These are interesting times. The markets are doing their best to do the chicken dance. They just can't seem to get their timing down on the clap-clap-clap part.
You don't have time for that kind of nonsense, though. You have bigger portfolio fish to fry. You're worried that your stocks will crater. You have a little money on the sidelines, but you're afraid that buying in now will leave you all wet if a bigger buying opportunity comes around next week.
I hear you. I respect you. I just can't sympathize with the fence straddling.
If you look around long enough, there are always stocks worth buying. There are "defensive" and "recession-resistant" stocks out there that are perfect for you when the market is feeling vulnerable.
I won't bore you with the obvious all-weather stocks. You probably already know all about the health-care players, grocery store chains, banking outfits, and utility stocks that should hold up well in choppy waters. I'm going to take you in a different direction, singling out a few shelf-steady companies that you may not necessarily consider to be picks that will hold up in good times and bad.
Isn't eBay a growth stock? You bet. It's also perhaps the perfect Teflon-coated company. Would a recession hurt the company that watched more than 610 million auction listings this past quarter? Not really. If times are tight, cash-strapped consumers will simply sell items on the site. Waves of corporate layoffs have birthed countless eBay entrepreneurs. This past summer found 734,000 Americans relying on eBay for all or part of their financial livelihood.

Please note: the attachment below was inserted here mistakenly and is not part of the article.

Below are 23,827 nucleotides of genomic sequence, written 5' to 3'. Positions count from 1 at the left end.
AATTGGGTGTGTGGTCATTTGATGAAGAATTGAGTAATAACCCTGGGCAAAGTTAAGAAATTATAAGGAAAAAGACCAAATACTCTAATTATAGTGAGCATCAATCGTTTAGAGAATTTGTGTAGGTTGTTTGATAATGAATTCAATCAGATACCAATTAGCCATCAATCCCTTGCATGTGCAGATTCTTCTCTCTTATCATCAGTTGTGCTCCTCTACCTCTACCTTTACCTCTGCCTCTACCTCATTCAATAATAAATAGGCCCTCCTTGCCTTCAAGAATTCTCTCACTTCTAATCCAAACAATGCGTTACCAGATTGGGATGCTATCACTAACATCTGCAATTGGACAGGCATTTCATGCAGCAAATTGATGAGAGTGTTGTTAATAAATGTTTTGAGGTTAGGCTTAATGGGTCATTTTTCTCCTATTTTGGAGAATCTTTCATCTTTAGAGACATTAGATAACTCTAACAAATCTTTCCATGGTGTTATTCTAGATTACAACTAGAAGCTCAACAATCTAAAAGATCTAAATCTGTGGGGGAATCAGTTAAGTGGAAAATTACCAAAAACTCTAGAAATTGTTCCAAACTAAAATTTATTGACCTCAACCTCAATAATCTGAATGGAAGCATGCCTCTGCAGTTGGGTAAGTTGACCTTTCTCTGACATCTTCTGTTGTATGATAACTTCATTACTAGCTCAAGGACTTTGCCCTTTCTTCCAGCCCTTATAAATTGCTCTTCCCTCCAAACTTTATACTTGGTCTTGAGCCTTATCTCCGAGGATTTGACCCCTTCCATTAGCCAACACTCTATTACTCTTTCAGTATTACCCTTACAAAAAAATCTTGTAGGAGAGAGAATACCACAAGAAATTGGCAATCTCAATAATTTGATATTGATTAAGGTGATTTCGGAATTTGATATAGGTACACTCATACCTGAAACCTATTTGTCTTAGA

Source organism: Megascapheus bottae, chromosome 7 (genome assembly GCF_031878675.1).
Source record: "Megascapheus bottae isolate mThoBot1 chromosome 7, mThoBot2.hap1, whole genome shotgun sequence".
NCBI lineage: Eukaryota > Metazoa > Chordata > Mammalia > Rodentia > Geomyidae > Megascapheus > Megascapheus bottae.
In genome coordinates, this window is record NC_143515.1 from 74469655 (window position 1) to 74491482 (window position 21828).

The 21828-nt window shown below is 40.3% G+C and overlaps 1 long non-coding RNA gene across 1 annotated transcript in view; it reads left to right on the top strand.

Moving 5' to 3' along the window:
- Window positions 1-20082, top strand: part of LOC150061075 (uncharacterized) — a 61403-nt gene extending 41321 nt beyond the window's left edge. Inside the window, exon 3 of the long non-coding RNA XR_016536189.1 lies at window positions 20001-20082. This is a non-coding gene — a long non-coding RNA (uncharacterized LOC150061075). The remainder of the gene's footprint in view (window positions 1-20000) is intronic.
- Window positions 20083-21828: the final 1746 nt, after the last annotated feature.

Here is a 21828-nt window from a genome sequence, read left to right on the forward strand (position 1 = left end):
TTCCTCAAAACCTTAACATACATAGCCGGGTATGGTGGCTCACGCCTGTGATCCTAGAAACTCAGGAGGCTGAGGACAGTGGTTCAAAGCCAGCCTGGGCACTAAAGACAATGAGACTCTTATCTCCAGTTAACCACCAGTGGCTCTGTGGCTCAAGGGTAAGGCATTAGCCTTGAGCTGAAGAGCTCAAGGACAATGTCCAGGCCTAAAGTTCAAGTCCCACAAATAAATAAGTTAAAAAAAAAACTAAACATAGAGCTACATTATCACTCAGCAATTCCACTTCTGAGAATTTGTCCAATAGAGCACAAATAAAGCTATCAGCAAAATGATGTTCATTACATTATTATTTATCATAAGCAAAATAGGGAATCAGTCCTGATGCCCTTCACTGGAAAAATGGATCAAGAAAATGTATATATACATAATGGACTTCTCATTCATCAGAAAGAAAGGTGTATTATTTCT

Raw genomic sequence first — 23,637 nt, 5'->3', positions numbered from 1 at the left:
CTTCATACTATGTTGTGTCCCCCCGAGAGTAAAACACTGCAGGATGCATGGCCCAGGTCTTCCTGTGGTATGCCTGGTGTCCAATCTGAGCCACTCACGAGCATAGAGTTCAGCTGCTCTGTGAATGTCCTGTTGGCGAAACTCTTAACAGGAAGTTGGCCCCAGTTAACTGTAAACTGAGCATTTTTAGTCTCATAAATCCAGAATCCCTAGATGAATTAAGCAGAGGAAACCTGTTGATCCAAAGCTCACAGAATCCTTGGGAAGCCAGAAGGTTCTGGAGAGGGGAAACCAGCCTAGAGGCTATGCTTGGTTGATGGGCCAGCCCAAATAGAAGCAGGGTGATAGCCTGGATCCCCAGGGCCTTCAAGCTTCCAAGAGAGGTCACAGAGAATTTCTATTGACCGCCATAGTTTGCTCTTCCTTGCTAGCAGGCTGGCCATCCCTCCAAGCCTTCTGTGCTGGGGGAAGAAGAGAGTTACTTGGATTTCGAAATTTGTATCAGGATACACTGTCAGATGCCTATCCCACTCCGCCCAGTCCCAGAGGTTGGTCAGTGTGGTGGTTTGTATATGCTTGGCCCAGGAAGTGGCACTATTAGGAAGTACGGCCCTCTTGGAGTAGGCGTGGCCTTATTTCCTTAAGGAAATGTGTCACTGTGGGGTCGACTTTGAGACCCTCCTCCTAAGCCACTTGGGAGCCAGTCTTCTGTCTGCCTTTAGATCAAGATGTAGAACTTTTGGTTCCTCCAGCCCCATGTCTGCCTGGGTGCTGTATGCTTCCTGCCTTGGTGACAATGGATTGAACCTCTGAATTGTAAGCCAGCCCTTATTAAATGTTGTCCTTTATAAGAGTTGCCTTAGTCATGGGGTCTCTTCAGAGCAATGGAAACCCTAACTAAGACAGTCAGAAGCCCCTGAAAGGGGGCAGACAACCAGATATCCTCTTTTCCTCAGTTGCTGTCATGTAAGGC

I didn't want to take the obvious route by settling for a supermarket chain or huge food conglomerate as a way to play the inevitability of food consumption. Sustenance matters. So let's go with Hain Celestial here. The company is a maker of organic edibles. You may be familiar with some of Hain's product lines, like natural Terra Chips salty snacks, WestSoy milks, and Celestial Seasonings teas. The company was once a great way to play the booming growth of organic grocers, but it's bigger than that these days. Conventional chains have taken steps to expand their whole foods shelf space, and that puts Hain in a unique position to grow within a protected sector.
Despite the subprime lender debacle sending shivers down the spine of the financial services industry, banking has typically held up well in inclement weather. Banks have a steady flow of assets and a somewhat predictable spread. Again, I didn't want to settle for the obvious. I like E-Trade here. As a discount broker, E-Trade is subject to the whims of market enthusiasm and market apathy. However, the company has become a major player in online banking too. It recently rolled out a new checking account product with a 3.25% yield. That's nine times better than the 0.36% national average. It's a great selling point, yet E-Trade will still make a healthy profit off of those accounts.
I could have gone with Wal-Mart
A world of steady stocks
These aren't the only buys for a turbulent marketplace. Taking a peek at the Inside Value scorecard, I see a lot of other companies that are built to weather the storm. CarMax
The deeper I dig into the newsletter's picks, the more I see. It's more than just a coincidence. Philip Durell builds rainy-day portfolios by design. That's the art of value investing. Whether it's an out-of-favor stock that is quietly working on its way up or a quality company that just happens to be trading dirt-cheap relative to its future cash flow potential, Philip's recommendations aren't just built to last. They are built to outlast. It's the ultimate collection of steady stocks for a wobbly world.
Are you ready to be a steady investor in that same wobbly world? I hope you're with me on this. The next time the market is doing that chicken dance. Let them know that you've got the mad skills to nail that clap-clap-clap.
Longtime Fool contributor Rick Munarriz has the chicken dance down pat if you want to see it. He does not own shares in any of the companies in this story. EBay is a Motley Fool Stock Advisor recommendation. The Fool has a disclosure policy.